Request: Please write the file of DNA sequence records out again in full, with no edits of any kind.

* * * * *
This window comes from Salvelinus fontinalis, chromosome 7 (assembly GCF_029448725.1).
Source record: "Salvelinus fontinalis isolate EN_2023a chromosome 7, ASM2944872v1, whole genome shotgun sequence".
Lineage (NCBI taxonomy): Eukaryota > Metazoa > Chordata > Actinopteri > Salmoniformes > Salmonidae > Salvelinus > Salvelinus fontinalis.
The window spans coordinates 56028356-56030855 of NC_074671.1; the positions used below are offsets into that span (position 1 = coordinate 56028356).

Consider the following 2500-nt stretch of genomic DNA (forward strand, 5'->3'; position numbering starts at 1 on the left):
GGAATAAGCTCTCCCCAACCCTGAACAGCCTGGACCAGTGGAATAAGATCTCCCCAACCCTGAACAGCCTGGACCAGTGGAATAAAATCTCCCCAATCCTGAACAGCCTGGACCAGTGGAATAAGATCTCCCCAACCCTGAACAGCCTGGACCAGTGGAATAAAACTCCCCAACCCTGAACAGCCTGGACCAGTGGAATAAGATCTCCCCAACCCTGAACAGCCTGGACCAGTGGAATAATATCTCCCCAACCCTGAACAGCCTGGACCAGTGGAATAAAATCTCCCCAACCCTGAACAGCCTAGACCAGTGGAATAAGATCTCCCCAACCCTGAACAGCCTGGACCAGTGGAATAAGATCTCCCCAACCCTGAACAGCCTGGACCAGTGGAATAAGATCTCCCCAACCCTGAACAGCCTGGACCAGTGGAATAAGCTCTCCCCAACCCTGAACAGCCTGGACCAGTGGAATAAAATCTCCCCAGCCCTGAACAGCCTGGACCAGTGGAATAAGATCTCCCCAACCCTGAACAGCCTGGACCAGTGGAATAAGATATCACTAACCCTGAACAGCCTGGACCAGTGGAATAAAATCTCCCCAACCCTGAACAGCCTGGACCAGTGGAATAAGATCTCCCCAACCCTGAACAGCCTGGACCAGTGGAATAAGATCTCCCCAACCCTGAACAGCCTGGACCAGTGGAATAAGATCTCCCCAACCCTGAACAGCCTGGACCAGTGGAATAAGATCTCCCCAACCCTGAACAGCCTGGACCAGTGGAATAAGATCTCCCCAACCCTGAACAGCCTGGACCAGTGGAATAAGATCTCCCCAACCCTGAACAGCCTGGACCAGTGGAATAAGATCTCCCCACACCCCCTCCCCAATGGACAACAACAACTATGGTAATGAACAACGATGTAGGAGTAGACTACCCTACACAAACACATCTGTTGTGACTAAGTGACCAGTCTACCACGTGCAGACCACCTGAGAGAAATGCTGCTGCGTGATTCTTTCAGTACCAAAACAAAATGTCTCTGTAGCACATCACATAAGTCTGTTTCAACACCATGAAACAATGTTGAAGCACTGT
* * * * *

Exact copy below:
This window comes from Salvelinus fontinalis, chromosome 7 (assembly GCF_029448725.1).
Source record: "Salvelinus fontinalis isolate EN_2023a chromosome 7, ASM2944872v1, whole genome shotgun sequence".
Lineage (NCBI taxonomy): Eukaryota > Metazoa > Chordata > Actinopteri > Salmoniformes > Salmonidae > Salvelinus > Salvelinus fontinalis.
The window spans coordinates 56028356-56030855 of NC_074671.1; the positions used below are offsets into that span (position 1 = coordinate 56028356).

Consider the following 2500-nt stretch of genomic DNA (forward strand, 5'->3'; position numbering starts at 1 on the left):
GGAATAAGCTCTCCCCAACCCTGAACAGCCTGGACCAGTGGAATAAGATCTCCCCAACCCTGAACAGCCTGGACCAGTGGAATAAAATCTCCCCAATCCTGAACAGCCTGGACCAGTGGAATAAGATCTCCCCAACCCTGAACAGCCTGGACCAGTGGAATAAAACTCCCCAACCCTGAACAGCCTGGACCAGTGGAATAAGATCTCCCCAACCCTGAACAGCCTGGACCAGTGGAATAATATCTCCCCAACCCTGAACAGCCTGGACCAGTGGAATAAAATCTCCCCAACCCTGAACAGCCTAGACCAGTGGAATAAGATCTCCCCAACCCTGAACAGCCTGGACCAGTGGAATAAGATCTCCCCAACCCTGAACAGCCTGGACCAGTGGAATAAGATCTCCCCAACCCTGAACAGCCTGGACCAGTGGAATAAGCTCTCCCCAACCCTGAACAGCCTGGACCAGTGGAATAAAATCTCCCCAGCCCTGAACAGCCTGGACCAGTGGAATAAGATCTCCCCAACCCTGAACAGCCTGGACCAGTGGAATAAGATATCACTAACCCTGAACAGCCTGGACCAGTGGAATAAAATCTCCCCAACCCTGAACAGCCTGGACCAGTGGAATAAGATCTCCCCAACCCTGAACAGCCTGGACCAGTGGAATAAGATCTCCCCAACCCTGAACAGCCTGGACCAGTGGAATAAGATCTCCCCAACCCTGAACAGCCTGGACCAGTGGAATAAGATCTCCCCAACCCTGAACAGCCTGGACCAGTGGAATAAGATCTCCCCAACCCTGAACAGCCTGGACCAGTGGAATAAGATCTCCCCAACCCTGAACAGCCTGGACCAGTGGAATAAGATCTCCCCACACCCCCTCCCCAATGGACAACAACAACTATGGTAATGAACAACGATGTAGGAGTAGACTACCCTACACAAACACATCTGTTGTGACTAAGTGACCAGTCTACCACGTGCAGACCACCTGAGAGAAATGCTGCTGCGTGATTCTTTCAGTACCAAAACAAAATGTCTCTGTAGCACATCACATAAGTCTGTTTCAACACCATGAAACAATGTTGAAGCACTGT